In Zoospeak, Scottish poet Gordon Meade narrates the experience of captive animals. The project was inspired by the photographs of photo journalist Jo-Anne McArthur, shown alongside the poems in the book. The poems describe the – possible – experience of the animal in question from a first person perspective, using repetition to mirror their captivity. They shift the perspective: instead of simply being looked at, the animals tell the human readers how they feel or what they perceive. This adds another layer to McArthur’s photographs.
Both the photographs and the poems operate on the border of art and politics. Words and images are used to draw attention to the captive animals’ experiences. The poems also aim to capture a state of being – boredom, or simply waiting.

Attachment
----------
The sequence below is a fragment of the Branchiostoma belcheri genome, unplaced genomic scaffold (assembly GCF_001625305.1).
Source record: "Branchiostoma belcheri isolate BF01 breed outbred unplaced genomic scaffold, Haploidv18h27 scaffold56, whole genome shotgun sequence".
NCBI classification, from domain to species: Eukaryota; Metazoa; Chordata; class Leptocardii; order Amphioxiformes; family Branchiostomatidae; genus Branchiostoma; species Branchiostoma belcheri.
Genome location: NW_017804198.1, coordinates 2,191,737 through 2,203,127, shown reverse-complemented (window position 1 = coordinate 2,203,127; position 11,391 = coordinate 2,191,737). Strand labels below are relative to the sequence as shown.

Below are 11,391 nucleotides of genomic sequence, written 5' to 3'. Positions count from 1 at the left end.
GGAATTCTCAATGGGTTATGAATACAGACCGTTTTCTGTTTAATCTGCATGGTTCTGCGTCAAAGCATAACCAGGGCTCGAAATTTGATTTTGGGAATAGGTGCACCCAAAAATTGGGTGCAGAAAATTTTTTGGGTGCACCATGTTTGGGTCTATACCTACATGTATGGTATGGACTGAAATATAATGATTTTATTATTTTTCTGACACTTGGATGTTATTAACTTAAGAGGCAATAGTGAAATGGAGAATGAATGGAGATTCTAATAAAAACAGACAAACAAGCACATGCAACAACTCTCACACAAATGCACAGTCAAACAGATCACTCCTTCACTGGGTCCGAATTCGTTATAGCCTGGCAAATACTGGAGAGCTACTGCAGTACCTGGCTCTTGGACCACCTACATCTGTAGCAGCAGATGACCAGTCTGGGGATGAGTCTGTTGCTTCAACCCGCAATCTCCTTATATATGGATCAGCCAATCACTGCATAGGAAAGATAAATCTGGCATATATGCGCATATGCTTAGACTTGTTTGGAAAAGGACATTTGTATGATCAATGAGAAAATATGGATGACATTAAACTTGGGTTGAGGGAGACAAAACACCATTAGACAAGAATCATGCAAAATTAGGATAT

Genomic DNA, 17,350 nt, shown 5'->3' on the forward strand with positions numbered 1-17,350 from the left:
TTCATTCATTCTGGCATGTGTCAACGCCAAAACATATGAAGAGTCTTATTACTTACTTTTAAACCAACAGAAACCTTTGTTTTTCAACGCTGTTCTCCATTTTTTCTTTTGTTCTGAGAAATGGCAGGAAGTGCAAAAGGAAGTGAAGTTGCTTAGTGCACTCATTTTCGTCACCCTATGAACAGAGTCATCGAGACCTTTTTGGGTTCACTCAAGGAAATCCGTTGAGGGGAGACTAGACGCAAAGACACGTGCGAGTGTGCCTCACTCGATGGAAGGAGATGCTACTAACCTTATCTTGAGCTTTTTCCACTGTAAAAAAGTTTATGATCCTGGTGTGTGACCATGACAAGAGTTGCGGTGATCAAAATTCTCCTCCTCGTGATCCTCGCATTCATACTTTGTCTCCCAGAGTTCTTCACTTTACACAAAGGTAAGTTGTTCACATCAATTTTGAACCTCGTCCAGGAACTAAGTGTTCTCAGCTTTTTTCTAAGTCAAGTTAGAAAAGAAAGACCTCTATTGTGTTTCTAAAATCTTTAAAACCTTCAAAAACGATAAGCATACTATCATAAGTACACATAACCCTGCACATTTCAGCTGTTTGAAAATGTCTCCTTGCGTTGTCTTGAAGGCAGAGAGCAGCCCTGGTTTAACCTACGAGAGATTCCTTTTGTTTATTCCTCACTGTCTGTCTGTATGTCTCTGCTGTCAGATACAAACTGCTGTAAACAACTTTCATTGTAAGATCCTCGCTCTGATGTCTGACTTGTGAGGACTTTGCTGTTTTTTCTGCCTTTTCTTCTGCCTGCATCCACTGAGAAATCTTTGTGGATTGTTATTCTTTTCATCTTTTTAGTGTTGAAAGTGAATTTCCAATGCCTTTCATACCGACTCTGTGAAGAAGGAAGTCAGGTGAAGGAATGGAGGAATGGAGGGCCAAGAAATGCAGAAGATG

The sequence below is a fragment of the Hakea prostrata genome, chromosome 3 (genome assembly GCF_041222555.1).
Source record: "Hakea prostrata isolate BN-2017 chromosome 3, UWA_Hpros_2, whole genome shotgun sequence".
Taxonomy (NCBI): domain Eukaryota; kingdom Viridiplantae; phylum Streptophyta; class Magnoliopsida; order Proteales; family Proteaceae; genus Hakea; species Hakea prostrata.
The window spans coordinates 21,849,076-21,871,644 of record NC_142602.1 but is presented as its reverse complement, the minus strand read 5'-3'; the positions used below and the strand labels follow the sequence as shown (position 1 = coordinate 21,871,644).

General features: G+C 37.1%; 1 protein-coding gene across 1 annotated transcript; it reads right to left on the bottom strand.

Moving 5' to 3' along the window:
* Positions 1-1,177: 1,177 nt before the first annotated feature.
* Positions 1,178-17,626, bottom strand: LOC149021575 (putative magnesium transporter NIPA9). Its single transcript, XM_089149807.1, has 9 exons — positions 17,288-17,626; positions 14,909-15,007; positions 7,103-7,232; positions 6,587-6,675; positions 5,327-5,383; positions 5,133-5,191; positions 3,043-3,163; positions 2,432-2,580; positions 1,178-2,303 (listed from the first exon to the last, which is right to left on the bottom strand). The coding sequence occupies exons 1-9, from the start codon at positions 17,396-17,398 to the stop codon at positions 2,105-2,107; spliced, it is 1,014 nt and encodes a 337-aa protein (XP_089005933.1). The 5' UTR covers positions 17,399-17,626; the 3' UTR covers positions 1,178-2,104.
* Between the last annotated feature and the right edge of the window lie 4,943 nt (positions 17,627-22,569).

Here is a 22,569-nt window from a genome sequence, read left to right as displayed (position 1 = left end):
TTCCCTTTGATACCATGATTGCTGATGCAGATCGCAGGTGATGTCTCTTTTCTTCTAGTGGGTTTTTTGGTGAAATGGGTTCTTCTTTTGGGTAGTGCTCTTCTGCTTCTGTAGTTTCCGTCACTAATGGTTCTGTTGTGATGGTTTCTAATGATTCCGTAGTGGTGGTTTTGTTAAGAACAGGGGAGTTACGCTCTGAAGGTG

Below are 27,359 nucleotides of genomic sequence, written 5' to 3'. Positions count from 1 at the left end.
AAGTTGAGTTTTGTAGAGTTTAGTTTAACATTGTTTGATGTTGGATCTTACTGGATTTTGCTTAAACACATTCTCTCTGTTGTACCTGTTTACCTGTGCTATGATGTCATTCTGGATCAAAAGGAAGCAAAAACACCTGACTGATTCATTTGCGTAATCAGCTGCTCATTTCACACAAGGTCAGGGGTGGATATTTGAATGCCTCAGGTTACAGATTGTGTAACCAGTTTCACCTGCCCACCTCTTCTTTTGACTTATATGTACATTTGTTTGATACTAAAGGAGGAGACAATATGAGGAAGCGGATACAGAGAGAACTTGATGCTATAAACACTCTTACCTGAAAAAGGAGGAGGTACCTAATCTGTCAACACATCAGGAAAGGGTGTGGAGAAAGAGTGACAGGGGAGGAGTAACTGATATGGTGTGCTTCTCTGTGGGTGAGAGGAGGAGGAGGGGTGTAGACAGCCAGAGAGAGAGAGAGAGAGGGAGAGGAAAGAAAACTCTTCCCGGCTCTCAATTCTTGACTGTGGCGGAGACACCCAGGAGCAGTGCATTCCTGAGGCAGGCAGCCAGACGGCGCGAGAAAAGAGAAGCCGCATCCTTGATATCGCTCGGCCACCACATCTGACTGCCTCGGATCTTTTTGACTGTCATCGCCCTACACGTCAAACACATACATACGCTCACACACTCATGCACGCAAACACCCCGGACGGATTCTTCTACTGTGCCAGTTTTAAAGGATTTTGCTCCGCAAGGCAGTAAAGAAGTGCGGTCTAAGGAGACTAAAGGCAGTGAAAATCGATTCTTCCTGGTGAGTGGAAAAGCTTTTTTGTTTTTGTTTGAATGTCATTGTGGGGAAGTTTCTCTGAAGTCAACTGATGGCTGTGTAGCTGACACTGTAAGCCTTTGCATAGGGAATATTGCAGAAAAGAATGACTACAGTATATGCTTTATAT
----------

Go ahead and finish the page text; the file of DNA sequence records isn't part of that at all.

The book raises many questions, regarding the relationship between art and activism, the role of language in our encounters with other animals, the problems with speaking for animals, the human gaze, and animal agency. We spoke with Meade about these and other issues.
- Meade, G & McArthur, J. (2020). Zoospeak. London: Enthusiastic Press.